I spent the early part of this summer considering how we would work together to readapt our lives, practices, trainees, peers, and society from the disheartening reality of the COVID-19 pandemic to the “new normal.” There were many glimmers of hope of normalcy as we proceeded into the summer solstice. Many of us were excited to pursue time for respite in old and familiar vacation locations despite varying levels of restriction. Our practices were transitioning back to face-to-face visits with telemedicine as adjunctive and hopefully as a tool to enable our focus on equity. Our academic hospitalists were making systemic changes in their environments to rejuvenate and combat burnout given they often bore the brunt of high-intensity clinical care over the past year. Those involved in research were excited to learn of the new federal research priorities focused on eliminating structural racism within the NIH as well efforts dedicated to enhancing primary care research. We read the Forum last month seeking strength, renewal, and lessons learned to improve mental health. The SGIM’s Council, Board of Regional Leaders, ACLGIM, as well as the Program Committee were reviewing budgets, executing a new program year, and planning for face-to-face meetings. With a new wave of hope, SGIM had set the date of December 2021 to transition back to face-to-face meetings.
And then, two national holidays—Juneteenth and July 4th—arrived. Since those landmark days, we have witnessed increasing cases of the Delta variant of SARS-CoV-2 nationally. The surge has been uneven and likely attributable to low vaccination rates and vaccine hesitancy.
Now that the academic year is in full swing, we are all again working overtime to keep the hospitals, schools, and the economy open. Given the current situation, I am now rethinking the fall and looking to the past for answers. I keep returning to the aphorism “Those who cannot remember the past are condemned to repeat it” as stated by Spanish philosopher George Santayana and later paraphrased by Prime Minister Winston Churchill. This phrase helps us examine history to understand the future.
Those who know the history of the Spanish Influenza (1918-20)1 pandemic might have thought our technological advancements, most notably the rapid development of the vaccines, would have allowed us to short cycle the natural history of another pandemic. Nonetheless, we must ask ourselves: What can we do to mitigate this lingering public health dilemma, confront vaccine hesitancy, and prepare for difficult conversations about the vaccine?
As general internists and those in training we must heed the following:
- Arm ourselves with evidence-based information. Read the literature, locate, and, at times, develop the evidence; consult with both basic science and subspecialty colleagues. Dr. Robert Centor (@medrants, SGIM president 2005-06) would remind us that as generalists we must do this in our daily clinical practice.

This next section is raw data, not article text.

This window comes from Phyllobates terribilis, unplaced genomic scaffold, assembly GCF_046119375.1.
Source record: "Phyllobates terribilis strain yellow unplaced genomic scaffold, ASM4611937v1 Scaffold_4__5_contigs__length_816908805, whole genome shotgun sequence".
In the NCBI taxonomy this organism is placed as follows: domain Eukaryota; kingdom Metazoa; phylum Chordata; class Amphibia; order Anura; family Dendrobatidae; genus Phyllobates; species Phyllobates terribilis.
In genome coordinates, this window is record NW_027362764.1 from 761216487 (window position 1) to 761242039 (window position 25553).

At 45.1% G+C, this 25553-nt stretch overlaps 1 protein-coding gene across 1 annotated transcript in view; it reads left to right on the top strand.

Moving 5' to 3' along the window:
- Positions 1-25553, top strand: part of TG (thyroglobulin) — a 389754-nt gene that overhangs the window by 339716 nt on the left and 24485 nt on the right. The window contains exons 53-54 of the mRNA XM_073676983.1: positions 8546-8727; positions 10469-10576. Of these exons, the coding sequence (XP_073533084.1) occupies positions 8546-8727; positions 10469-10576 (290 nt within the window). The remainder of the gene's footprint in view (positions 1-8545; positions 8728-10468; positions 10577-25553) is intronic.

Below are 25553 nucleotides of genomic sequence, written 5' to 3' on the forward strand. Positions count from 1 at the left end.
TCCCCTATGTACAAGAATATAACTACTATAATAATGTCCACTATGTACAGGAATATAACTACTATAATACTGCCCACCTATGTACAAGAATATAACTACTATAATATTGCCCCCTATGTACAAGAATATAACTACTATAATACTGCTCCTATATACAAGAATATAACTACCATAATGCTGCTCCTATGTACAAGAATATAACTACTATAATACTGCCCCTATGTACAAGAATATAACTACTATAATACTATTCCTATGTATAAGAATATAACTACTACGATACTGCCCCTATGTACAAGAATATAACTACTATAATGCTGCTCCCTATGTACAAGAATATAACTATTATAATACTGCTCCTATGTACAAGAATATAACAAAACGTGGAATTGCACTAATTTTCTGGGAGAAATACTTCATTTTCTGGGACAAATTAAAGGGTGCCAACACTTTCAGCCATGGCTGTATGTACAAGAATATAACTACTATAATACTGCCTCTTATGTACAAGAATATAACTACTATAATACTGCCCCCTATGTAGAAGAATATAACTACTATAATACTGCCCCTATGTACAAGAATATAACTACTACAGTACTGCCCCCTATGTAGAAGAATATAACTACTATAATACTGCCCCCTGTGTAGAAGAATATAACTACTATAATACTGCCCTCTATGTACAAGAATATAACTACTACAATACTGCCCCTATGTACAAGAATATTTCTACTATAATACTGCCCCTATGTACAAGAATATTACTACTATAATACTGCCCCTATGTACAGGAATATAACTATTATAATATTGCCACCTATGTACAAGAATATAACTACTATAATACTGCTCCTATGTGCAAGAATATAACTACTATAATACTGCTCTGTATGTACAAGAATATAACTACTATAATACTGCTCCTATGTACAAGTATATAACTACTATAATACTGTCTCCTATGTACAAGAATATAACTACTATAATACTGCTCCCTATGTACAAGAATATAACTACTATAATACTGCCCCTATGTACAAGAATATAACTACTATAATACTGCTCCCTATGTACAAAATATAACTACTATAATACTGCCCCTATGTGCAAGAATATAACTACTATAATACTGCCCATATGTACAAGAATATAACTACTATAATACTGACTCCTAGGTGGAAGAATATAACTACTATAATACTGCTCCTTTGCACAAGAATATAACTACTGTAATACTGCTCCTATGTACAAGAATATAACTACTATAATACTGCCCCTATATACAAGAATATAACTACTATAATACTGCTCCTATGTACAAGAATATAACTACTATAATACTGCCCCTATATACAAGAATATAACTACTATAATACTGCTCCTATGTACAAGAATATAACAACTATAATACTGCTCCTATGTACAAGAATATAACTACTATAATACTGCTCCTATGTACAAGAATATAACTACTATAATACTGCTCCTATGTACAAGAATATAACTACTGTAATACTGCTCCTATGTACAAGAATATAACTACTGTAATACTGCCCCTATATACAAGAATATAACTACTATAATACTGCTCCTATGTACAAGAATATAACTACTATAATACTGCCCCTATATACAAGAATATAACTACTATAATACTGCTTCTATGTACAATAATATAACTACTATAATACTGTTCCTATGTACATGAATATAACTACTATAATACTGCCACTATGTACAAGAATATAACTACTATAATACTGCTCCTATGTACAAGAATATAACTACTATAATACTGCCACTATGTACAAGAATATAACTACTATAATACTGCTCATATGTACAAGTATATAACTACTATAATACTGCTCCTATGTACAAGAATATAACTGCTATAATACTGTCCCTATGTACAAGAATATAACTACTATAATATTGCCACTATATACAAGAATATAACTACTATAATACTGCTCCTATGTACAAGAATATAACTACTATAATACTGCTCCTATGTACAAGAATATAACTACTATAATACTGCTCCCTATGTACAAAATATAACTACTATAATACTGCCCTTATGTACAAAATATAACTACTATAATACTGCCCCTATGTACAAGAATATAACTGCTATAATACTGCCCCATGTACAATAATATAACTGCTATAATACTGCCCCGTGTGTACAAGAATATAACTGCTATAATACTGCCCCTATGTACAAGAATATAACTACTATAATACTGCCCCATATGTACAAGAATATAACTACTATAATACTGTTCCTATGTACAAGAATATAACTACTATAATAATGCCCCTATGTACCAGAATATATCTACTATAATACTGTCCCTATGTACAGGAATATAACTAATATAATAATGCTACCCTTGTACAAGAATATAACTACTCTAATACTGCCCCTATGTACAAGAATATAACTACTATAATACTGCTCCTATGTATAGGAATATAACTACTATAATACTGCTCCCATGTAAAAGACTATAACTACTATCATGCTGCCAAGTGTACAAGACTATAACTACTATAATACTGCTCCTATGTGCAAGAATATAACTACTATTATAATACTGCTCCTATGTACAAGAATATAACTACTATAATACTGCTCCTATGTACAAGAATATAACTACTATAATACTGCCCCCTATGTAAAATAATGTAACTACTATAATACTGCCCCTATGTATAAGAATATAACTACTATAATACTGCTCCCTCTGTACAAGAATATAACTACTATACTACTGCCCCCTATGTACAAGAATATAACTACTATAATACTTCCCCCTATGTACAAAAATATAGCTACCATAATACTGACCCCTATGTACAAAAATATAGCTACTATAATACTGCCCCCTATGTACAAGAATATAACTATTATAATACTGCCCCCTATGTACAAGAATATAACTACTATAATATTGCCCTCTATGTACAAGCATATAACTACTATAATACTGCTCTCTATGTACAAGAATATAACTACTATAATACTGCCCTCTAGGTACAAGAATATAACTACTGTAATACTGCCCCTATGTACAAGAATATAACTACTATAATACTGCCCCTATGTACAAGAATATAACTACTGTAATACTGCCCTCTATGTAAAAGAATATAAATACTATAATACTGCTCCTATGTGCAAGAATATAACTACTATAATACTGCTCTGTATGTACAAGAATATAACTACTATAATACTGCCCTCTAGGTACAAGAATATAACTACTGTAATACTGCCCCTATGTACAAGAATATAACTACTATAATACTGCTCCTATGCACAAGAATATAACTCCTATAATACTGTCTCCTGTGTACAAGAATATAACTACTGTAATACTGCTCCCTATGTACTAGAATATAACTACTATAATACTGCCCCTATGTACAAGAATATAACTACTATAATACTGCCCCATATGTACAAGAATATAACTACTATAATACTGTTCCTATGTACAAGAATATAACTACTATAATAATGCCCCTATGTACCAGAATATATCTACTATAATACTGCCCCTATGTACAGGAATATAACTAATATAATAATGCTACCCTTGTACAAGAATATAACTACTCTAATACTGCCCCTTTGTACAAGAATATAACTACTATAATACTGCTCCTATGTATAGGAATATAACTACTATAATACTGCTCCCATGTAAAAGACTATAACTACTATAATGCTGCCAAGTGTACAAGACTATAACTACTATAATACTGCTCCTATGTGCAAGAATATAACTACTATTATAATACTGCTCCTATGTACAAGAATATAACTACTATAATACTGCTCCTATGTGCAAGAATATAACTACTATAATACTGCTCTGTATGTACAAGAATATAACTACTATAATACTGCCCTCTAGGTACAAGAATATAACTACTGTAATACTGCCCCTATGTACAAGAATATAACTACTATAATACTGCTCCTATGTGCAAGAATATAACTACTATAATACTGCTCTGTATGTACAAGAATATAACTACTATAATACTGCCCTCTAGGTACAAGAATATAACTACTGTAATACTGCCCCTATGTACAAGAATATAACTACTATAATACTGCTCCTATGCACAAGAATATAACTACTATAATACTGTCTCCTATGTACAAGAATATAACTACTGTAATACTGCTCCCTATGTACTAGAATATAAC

- Use effective communication skills to articulate the benefits and risks of the vaccine with our patients and the public in ways that encourage understanding. Dr. Michael Barry (SGIM president 2004-05) also demonstrated this expertise in the field of medical decision making.
- Listen to our patients empathetically and remain open to their questions. Dr. Thomas Inui (SGIM president 1987-88) reminded us to excel at the social context of medicine and the humanities.
- Separate public health from politics as Dr. JudyAnn Bigby (SGIM president 2003-04) reminded us so eloquently almost 20 years ago.2
- Work with communities both collectively and individually to strengthen our trustworthiness as physicians and health care institutions, as clearly articulated by Dr. Bigby.3 Bigby and former SGIM presidents Dr. Marshall Chin (@MarshallChinMD, SGIM president 2015-16) and Dr. Giselle Corbie-Smith (@gcsmd, SGIM president 2018-19), have long role-modeled ways to work both as trusted brokers and with trusted brokers within our communities.
- Continue to advocate at the federal level as Dr. William Moran (SGIM president 2014-15) has long demonstrated on health policy to ensure that COVID-19 vaccines remain 100% free for every individual living in the United States and that COVID-19 services for the uninsured or undocumented are billed to the federal government.
- Demand that our local leaders make access to the vaccine easy in the outpatient and inpatient settings as well as in the community.
- Amplify the voices of our patients and support the institutional structures needed to improve health not only regarding COVID-19 but also those related to the underlying structural inequalities and racism. These are necessary steps to realize “a just system of care in which all people can achieve optimal health.” Dr. Karen DeSalvo (@KBDeSalvo, SGIM president 2019-20) called this to our attention.4
- Use social media to collectively amplify each other and the public health message needed to combat this virus on the big screen of the world wide web (see @medrants). Accept that it is here and can serve as a tool to combat misinformation.
As fall transitions into winter, the SGIM community must continue to learn from history, especially the wisdom of our former presidents so that we can change our future for the better.